– A statement to that effect has been published. I have here a return showing the operations of the Broken Hill South Company since 1912:-
In other words, the company produced in 1917 93,000 tons less than in 1914, yet the profit per ton rose from 16s. 4d. to 47s. 2d., and the total profit from £232,731 to £451,000.
– Perhaps the ore is running out.
– That ; may or may not be the reason.
– I think that there is a shortage of labour.
– That may be, but if there is an opportunity of getting nearly three times the profit per ton which they made in 1914, in all probability they will be satisfied to raise less ore, because they will argue, “if we raise more ore and make a greater profit, we do not know how .taxation may hit us.”
– The Commonwealth ought to be getting 75 per cent, of that profit.
– Up to June, 1915, those profits would be absolutely free of the war-time profits tax. For the year ending 30th June, 1916, the Commonwealth is entitled to take 50 per cent, of the excess profits. But certain things are exempted, and it is quite possible that some of these mining companies will get some exemption from the tax.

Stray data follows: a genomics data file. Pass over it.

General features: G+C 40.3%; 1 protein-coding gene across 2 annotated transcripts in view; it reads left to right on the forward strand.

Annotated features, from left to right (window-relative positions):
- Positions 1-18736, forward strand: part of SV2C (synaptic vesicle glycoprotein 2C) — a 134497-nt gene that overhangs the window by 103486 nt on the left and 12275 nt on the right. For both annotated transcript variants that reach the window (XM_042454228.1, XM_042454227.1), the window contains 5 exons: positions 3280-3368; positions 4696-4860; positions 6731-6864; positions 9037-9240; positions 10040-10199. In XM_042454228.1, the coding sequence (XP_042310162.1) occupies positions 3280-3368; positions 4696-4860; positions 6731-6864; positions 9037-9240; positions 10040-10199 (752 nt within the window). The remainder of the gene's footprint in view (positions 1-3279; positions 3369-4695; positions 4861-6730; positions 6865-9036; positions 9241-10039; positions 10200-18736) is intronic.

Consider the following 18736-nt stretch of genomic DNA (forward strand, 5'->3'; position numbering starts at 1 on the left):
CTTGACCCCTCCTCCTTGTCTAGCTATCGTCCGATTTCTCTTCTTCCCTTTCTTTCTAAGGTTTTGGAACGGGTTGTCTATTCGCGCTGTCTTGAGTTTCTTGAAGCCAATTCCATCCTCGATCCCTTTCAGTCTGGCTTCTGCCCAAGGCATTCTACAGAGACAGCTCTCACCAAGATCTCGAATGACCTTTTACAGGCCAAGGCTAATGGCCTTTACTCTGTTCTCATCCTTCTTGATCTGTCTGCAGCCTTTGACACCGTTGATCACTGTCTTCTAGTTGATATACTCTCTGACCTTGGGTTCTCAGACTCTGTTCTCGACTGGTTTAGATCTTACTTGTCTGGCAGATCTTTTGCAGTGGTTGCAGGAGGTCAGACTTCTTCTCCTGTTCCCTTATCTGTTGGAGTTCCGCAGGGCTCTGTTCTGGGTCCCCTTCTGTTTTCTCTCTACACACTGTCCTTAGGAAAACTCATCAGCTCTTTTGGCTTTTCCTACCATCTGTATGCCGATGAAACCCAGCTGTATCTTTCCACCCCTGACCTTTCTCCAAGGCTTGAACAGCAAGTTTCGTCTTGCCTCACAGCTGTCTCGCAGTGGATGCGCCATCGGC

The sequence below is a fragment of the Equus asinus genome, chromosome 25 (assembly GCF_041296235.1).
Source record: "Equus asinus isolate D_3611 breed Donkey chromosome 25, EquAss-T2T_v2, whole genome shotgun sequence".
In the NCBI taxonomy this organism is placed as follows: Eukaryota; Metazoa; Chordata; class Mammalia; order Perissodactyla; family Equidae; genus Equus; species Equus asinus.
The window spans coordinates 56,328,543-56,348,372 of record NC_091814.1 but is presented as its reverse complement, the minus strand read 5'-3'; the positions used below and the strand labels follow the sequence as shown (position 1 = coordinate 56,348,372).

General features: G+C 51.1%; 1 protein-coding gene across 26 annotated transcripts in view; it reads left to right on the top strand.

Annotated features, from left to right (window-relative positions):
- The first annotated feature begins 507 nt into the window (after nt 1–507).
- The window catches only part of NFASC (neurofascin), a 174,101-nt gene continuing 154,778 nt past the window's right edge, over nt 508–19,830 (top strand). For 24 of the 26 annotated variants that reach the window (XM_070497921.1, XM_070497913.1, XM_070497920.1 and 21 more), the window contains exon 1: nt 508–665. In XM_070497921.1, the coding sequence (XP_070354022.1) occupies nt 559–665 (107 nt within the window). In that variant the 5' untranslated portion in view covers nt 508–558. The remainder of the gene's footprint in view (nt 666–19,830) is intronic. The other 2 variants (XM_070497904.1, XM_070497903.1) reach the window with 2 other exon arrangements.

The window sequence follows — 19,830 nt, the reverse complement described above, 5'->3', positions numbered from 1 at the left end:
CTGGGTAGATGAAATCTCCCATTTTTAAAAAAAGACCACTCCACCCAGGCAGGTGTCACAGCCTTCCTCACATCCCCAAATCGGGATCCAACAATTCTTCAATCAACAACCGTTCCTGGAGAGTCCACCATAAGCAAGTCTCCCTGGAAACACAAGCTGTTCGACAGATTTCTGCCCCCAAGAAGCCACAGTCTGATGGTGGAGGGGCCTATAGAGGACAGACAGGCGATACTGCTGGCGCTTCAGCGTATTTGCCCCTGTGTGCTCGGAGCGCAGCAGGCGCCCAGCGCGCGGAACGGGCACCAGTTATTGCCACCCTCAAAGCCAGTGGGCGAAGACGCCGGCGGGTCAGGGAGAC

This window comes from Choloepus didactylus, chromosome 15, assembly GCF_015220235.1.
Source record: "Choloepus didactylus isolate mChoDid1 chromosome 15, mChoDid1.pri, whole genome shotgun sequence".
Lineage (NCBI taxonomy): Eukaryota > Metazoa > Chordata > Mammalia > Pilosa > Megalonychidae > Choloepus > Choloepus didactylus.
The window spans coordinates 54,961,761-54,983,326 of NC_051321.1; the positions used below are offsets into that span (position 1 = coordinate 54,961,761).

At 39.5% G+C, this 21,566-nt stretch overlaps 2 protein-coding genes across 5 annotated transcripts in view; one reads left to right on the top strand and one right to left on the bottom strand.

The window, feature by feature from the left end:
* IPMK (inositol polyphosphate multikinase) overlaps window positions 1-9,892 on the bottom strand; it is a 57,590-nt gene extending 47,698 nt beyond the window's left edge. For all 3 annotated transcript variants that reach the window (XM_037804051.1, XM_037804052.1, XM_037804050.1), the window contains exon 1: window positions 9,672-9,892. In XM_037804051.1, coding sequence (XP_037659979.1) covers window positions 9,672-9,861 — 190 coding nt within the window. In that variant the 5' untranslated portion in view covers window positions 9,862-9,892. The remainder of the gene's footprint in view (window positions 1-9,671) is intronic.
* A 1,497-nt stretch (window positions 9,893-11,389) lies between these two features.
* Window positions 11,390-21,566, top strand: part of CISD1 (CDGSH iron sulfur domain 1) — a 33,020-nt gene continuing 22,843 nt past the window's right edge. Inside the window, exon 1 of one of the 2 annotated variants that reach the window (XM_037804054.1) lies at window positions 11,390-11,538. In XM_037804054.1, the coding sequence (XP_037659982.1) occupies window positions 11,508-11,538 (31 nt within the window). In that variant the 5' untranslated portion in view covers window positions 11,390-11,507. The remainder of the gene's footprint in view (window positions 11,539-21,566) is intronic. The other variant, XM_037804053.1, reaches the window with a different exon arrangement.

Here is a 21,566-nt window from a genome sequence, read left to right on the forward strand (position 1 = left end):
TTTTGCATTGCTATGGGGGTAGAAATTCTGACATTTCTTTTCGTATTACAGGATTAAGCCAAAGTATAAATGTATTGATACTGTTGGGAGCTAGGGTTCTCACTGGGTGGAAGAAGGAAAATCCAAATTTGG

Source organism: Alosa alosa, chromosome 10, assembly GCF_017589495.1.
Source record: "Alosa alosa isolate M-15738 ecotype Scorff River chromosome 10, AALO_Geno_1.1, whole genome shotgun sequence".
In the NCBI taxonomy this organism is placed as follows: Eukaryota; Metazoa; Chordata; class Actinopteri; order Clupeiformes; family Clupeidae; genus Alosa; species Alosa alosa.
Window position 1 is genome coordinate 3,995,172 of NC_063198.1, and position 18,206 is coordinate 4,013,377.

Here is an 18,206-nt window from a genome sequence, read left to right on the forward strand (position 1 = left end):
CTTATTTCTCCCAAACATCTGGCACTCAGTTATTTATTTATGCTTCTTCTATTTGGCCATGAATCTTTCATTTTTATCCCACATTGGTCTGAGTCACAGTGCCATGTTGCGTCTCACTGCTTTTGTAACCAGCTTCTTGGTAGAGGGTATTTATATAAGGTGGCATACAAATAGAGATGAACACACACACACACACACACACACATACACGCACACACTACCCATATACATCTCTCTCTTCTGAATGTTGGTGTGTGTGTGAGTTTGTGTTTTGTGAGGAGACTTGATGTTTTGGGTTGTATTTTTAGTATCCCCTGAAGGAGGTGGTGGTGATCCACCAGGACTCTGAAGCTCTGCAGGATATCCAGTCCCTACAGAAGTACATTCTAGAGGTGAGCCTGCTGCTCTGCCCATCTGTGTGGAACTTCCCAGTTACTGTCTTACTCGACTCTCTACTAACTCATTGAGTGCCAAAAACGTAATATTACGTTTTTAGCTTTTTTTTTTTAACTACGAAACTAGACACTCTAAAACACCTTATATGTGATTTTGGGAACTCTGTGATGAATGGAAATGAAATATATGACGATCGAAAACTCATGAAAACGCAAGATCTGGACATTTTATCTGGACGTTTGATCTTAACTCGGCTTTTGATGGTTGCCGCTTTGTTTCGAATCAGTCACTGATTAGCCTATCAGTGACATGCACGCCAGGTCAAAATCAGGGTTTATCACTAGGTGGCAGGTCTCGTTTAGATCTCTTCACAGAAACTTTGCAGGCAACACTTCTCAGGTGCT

– That is impossible.
– The companies will look about for all sorts of exemptions.
For the year 1916-17 the companies may be required to pay 75 per cent, of their profits to the Commonwealth. But I understand that not one penny of wartime profits has yet been paid.
– The tax is not due till the 15th June.
– In answer to the remark which I made in the House yesterday, I have received from the secretary of the Wallaroo and Moonta Mining Company a letter stating that the company has not tried to evade the war-time profits tax, and that on its reserves it had paid income tax. I have not said that the company has tried to evade the tax, but I blame the Government for not having collected the war-time profits tax earlier.
– On the contrary, many companies have set money aside for the payment of the war-time profits tax.
– Some of them have done so. The Wallaroo and Moonta Mining Company has paid in the last three years 87½ per cent, in dividends, and has added £252,000 to the reserve fund. I say that that company is making profits out of the miseries of the people, and the Government should step in and take, not 50 or 75 per cent., but 100 per cent, of such war-time profits. I ask the Commissioner of Taxation to deal with the companies which are piling up huge reserves in money or in ores, and are not working their mines to the fullest extent at a time when metal is required for the making of munitions. I was recently through the district of the honorable member for Wakefield (Mr. Richard Foster).
– For years the mine to which the honorable member has referred was not earning anything.
– But it has done well during the last few years.
– Yes. The company paid its men on a sliding scale all the time.